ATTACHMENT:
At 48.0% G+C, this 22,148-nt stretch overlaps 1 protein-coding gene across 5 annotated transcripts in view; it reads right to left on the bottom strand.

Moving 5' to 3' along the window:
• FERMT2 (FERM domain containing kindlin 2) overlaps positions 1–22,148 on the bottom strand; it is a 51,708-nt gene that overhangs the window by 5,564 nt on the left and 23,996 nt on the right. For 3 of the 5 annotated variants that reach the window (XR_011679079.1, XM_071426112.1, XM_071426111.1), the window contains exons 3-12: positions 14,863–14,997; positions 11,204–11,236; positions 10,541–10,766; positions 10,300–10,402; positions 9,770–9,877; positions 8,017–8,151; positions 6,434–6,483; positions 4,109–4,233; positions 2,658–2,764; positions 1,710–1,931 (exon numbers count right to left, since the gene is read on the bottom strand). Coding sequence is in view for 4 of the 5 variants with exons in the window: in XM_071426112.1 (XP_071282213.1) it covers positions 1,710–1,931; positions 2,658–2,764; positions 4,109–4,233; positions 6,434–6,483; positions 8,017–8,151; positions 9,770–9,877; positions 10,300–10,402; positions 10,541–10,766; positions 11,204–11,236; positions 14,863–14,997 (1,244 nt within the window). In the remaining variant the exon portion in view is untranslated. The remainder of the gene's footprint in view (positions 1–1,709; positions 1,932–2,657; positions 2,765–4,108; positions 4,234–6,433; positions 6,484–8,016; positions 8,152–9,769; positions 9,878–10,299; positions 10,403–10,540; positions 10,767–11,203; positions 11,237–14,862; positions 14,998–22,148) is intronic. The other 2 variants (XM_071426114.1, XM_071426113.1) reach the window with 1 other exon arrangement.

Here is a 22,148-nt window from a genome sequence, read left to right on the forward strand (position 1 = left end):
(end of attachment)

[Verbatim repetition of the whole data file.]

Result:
At 48.0% G+C, this 22,148-nt stretch overlaps 1 protein-coding gene across 5 annotated transcripts in view; it reads right to left on the bottom strand.

Moving 5' to 3' along the window:
• FERMT2 (FERM domain containing kindlin 2) overlaps positions 1–22,148 on the bottom strand; it is a 51,708-nt gene that overhangs the window by 5,564 nt on the left and 23,996 nt on the right. For 3 of the 5 annotated variants that reach the window (XR_011679079.1, XM_071426112.1, XM_071426111.1), the window contains exons 3-12: positions 14,863–14,997; positions 11,204–11,236; positions 10,541–10,766; positions 10,300–10,402; positions 9,770–9,877; positions 8,017–8,151; positions 6,434–6,483; positions 4,109–4,233; positions 2,658–2,764; positions 1,710–1,931 (exon numbers count right to left, since the gene is read on the bottom strand). Coding sequence is in view for 4 of the 5 variants with exons in the window: in XM_071426112.1 (XP_071282213.1) it covers positions 1,710–1,931; positions 2,658–2,764; positions 4,109–4,233; positions 6,434–6,483; positions 8,017–8,151; positions 9,770–9,877; positions 10,300–10,402; positions 10,541–10,766; positions 11,204–11,236; positions 14,863–14,997 (1,244 nt within the window). In the remaining variant the exon portion in view is untranslated. The remainder of the gene's footprint in view (positions 1–1,709; positions 1,932–2,657; positions 2,765–4,108; positions 4,234–6,433; positions 6,484–8,016; positions 8,152–9,769; positions 9,878–10,299; positions 10,403–10,540; positions 10,767–11,203; positions 11,237–14,862; positions 14,998–22,148) is intronic. The other 2 variants (XM_071426114.1, XM_071426113.1) reach the window with 1 other exon arrangement.

Here is a 22,148-nt window from a genome sequence, read left to right on the forward strand (position 1 = left end):